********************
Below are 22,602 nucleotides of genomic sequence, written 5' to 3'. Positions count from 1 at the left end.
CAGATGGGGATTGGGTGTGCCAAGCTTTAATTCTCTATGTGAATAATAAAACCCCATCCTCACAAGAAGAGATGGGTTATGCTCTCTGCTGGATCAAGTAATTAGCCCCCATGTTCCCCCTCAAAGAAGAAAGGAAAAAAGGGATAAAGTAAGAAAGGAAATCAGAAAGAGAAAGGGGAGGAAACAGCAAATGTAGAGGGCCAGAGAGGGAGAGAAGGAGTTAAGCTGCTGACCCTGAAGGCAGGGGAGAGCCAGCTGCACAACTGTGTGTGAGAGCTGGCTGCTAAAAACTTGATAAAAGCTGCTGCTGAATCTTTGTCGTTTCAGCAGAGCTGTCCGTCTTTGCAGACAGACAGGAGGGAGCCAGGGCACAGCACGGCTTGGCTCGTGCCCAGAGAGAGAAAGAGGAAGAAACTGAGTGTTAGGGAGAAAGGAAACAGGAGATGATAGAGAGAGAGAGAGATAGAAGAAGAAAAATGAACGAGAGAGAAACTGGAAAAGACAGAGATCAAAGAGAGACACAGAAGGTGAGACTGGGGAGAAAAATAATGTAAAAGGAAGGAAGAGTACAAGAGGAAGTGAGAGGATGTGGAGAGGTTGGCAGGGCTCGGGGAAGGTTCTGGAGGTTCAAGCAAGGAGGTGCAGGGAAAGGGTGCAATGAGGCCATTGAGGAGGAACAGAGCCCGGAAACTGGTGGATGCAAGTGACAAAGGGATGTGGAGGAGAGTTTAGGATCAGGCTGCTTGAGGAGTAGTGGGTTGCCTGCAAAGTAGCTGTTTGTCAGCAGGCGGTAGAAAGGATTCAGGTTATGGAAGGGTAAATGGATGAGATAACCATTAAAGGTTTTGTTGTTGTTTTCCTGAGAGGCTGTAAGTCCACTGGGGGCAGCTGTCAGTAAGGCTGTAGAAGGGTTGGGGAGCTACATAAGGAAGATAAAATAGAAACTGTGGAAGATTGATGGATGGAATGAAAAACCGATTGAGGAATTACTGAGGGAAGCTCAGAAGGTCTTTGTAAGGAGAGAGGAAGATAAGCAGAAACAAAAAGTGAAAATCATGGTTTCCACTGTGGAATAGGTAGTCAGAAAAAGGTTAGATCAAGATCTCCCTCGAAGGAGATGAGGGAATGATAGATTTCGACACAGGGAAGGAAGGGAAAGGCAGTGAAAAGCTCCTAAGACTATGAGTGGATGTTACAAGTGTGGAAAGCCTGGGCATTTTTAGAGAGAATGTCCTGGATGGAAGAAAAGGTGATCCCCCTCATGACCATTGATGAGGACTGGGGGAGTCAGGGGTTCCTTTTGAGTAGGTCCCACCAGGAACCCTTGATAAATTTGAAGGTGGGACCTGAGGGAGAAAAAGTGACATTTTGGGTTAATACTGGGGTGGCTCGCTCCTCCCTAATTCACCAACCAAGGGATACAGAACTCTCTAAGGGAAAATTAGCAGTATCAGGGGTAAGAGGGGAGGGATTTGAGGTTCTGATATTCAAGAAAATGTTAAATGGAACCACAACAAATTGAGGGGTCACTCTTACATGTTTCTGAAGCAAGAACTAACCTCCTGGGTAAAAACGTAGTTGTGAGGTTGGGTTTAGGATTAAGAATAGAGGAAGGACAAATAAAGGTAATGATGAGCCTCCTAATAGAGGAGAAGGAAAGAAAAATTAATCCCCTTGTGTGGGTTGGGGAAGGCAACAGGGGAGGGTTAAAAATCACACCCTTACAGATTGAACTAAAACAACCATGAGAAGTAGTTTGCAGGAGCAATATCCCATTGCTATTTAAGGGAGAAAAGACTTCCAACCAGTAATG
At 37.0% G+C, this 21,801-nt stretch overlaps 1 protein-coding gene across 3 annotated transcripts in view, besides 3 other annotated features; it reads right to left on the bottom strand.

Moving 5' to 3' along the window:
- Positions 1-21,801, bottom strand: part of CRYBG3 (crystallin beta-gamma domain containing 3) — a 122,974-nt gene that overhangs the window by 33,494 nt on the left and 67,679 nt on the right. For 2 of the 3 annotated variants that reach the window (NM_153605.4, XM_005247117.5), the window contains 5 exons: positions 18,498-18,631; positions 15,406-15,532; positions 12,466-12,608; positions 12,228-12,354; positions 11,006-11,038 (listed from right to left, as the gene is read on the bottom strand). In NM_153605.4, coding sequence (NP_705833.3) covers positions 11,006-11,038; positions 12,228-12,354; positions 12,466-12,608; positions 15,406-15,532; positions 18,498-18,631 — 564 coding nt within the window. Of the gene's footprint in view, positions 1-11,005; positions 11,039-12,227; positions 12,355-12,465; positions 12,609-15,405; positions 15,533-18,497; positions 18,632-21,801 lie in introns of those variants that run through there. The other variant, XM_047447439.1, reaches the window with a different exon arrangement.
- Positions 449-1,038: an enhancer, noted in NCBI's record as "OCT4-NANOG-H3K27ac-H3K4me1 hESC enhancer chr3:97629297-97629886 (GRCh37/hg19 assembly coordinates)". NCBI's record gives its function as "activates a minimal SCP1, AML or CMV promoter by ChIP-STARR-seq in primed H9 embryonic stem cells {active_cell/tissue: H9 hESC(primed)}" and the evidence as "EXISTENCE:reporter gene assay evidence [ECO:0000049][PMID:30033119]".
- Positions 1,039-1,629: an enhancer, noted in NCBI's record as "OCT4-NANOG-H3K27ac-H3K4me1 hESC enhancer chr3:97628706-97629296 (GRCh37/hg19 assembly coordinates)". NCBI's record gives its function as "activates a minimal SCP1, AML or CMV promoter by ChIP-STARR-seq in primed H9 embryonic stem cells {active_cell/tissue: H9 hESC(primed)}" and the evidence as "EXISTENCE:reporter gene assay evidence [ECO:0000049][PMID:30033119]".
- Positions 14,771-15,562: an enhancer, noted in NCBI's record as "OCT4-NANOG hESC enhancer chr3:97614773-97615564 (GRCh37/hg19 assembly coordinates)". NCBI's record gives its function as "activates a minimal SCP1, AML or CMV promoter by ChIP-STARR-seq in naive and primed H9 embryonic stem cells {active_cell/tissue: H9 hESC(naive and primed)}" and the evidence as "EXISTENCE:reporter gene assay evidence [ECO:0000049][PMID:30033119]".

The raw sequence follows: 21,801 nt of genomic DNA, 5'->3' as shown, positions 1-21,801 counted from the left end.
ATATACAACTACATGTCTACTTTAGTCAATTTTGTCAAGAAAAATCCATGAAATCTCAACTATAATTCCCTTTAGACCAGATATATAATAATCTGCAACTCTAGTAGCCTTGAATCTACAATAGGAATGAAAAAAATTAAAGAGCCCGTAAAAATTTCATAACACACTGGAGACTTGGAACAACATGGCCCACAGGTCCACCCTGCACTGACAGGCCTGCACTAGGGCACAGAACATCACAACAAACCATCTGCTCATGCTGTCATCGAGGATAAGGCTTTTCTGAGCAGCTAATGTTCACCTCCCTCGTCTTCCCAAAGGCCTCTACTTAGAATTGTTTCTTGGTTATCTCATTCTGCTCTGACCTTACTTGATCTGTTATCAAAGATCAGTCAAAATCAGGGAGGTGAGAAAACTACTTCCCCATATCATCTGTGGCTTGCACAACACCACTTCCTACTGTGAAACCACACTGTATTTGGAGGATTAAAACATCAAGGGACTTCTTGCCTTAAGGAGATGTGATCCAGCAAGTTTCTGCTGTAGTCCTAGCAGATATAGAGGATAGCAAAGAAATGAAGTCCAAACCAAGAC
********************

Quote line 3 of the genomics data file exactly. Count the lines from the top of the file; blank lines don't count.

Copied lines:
At 37.0% G+C, this 21,801-nt stretch overlaps 1 protein-coding gene across 3 annotated transcripts in view, besides 3 other annotated features; it reads right to left on the bottom strand.